The story offers two reactions to the birth of Jesus. The Magi come to pay homage. They don’t know Jesus, they don’t know anything about him. They just know that something about him makes heaven shine in a new way. Something about him lights up life. They want to see more of this light; they want to give thanks for it. They’re come in wonder; they come with gratitude symbolized by gifts. The most important detail about them isn’t the robes or the crowns or even the gifts. Matthew’s readers would have passed right by those things that grab us and seized on something we miss: they are gentiles. They are outsiders, people from outside the covenant of Moses, people who don’t eat kosher or observe any of the customs of good Jews. They’re outsiders and yet they come in wonder, simply seeking the light God’s shining on this moment.
Herod can think only of securing his own position. He wants to know where Jesus is so he can pursue his own plan, his own goals. The conflict that will bring Jesus to the cross is already in motion right here, right from the beginning: cross and crown are at war right from the start.Just outside the boundary of this story, Herod will do what the powerful always do: use violence to prevent change. Power always seeks to remain powerful. Herod is the ultimate insider, just as the Magi are outsiders. So right from the beginning, God is using outsiders, visitors, to shake the foundations of God’s people, to change them, to open them so God’s purpose of spreading the light of love can move on, move forward, move outward.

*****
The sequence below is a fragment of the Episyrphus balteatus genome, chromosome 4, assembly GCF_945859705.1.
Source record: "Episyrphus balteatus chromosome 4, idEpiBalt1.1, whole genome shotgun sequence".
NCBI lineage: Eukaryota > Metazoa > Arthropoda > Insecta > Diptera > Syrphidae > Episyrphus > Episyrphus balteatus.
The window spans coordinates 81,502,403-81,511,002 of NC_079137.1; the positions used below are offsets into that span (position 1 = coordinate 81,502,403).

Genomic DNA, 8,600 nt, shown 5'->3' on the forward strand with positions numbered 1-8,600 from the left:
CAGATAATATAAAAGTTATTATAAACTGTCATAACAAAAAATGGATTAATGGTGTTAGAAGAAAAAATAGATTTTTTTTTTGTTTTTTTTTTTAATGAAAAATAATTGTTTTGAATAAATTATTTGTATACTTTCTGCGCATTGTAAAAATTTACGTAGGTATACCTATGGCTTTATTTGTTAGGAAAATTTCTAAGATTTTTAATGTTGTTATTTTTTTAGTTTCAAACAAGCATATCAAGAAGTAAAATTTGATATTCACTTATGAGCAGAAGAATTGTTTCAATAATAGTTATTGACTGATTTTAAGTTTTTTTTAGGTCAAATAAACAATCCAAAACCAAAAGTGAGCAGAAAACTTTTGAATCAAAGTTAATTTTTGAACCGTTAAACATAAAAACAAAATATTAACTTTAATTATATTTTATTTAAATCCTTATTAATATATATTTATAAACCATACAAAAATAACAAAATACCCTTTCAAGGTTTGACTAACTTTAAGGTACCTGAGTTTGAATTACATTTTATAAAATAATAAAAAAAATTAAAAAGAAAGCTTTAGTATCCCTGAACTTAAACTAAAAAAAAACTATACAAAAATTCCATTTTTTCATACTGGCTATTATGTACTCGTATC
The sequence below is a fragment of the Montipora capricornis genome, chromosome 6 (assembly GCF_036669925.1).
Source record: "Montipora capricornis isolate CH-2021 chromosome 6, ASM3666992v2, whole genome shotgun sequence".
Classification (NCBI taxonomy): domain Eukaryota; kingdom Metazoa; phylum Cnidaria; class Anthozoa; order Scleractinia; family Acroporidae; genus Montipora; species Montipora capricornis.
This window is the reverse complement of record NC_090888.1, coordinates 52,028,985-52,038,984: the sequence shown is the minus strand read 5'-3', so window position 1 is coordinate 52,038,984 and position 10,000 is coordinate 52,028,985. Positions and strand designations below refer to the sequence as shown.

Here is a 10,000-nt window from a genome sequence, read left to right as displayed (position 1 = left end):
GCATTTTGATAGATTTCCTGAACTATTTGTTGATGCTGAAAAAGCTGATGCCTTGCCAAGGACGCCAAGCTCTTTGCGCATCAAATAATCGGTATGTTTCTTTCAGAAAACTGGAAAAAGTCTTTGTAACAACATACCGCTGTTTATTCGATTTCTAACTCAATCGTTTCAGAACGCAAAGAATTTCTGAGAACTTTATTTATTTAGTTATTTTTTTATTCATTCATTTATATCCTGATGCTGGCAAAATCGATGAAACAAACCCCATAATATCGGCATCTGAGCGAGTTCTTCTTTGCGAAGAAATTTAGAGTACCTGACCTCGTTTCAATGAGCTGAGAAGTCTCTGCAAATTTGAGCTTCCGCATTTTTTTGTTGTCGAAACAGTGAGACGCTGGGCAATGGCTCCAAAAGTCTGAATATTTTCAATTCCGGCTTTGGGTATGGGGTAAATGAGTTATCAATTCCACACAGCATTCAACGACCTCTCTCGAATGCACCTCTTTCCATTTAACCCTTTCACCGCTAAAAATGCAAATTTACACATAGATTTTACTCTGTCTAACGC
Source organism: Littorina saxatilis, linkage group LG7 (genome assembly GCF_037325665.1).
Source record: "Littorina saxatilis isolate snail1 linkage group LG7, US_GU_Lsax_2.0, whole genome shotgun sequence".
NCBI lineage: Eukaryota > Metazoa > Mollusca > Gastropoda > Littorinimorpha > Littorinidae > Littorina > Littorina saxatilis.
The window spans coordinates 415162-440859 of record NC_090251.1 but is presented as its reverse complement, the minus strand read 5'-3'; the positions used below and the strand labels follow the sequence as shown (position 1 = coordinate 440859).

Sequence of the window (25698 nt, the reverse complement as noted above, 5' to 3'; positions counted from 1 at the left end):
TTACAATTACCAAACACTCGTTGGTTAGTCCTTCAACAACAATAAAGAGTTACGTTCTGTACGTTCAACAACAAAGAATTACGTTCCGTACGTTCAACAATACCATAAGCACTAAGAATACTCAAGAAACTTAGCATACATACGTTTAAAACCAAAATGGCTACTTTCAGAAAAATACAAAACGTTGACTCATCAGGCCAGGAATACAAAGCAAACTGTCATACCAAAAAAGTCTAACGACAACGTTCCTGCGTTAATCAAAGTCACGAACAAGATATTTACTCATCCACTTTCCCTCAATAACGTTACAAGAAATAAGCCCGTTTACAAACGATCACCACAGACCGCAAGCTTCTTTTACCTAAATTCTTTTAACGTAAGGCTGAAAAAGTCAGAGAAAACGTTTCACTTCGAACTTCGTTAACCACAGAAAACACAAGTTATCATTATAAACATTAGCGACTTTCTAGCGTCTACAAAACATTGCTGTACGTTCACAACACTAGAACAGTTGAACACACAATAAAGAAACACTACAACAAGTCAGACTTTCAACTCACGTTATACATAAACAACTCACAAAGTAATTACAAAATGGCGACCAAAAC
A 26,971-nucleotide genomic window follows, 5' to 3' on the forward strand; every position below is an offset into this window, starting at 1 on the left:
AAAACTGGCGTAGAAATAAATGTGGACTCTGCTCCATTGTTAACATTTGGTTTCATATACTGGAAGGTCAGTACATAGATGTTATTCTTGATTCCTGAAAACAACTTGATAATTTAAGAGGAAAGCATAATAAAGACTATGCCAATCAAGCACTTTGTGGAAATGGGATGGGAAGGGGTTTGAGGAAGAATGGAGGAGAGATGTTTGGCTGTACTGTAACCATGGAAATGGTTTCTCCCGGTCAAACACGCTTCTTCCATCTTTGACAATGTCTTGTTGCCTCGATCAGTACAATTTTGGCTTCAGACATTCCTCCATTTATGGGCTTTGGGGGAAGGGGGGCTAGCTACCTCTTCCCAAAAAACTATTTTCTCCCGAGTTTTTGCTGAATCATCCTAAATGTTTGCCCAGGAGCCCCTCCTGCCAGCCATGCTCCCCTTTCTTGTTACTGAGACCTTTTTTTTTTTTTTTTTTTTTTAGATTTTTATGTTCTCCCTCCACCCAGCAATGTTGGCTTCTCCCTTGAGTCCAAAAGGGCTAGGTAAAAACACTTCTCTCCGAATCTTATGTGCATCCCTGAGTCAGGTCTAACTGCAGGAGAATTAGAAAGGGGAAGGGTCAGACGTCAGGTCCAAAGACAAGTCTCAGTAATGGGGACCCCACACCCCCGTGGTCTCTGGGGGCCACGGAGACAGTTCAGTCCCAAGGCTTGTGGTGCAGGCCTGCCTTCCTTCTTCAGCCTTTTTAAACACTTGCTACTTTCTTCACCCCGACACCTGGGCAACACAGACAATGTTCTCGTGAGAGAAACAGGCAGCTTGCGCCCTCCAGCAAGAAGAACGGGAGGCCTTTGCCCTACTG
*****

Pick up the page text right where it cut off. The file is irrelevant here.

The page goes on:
This story asks us the same question the old spiritual asks: Which side are you on? Put another way, What light lights your life? The word Epiphany means manifestation or showing forth, as a light shines. The light in which we walk, the light that lights our lives, does show and it does make a difference. We know this about color and light: sit in a red room, psychologists tells us, and you somehow become more aggressive. The same is true of your life: the light in which you see things is a matter of decision. One camp song says, “I have decided to follow Jesus”. What have you decided? What purpose drives your journey? The Magi and Herod both go to Bethlehem but only the Magi come in wonder, seeking God’s wonder; only the Magi see Jesus. Herod comes with soldiers, power, violence but Jesus is gone by then, escaped by God’s hand. Now today lots of people show Jesus’ name around for their own purposes. Like Herod, they have their own agenda and only see how he might fit their needs. But still, now as then, there are people, often excluded, who come in wonder, who see the light of God’s love. And God wonders: where are we going? where will we go? Amen.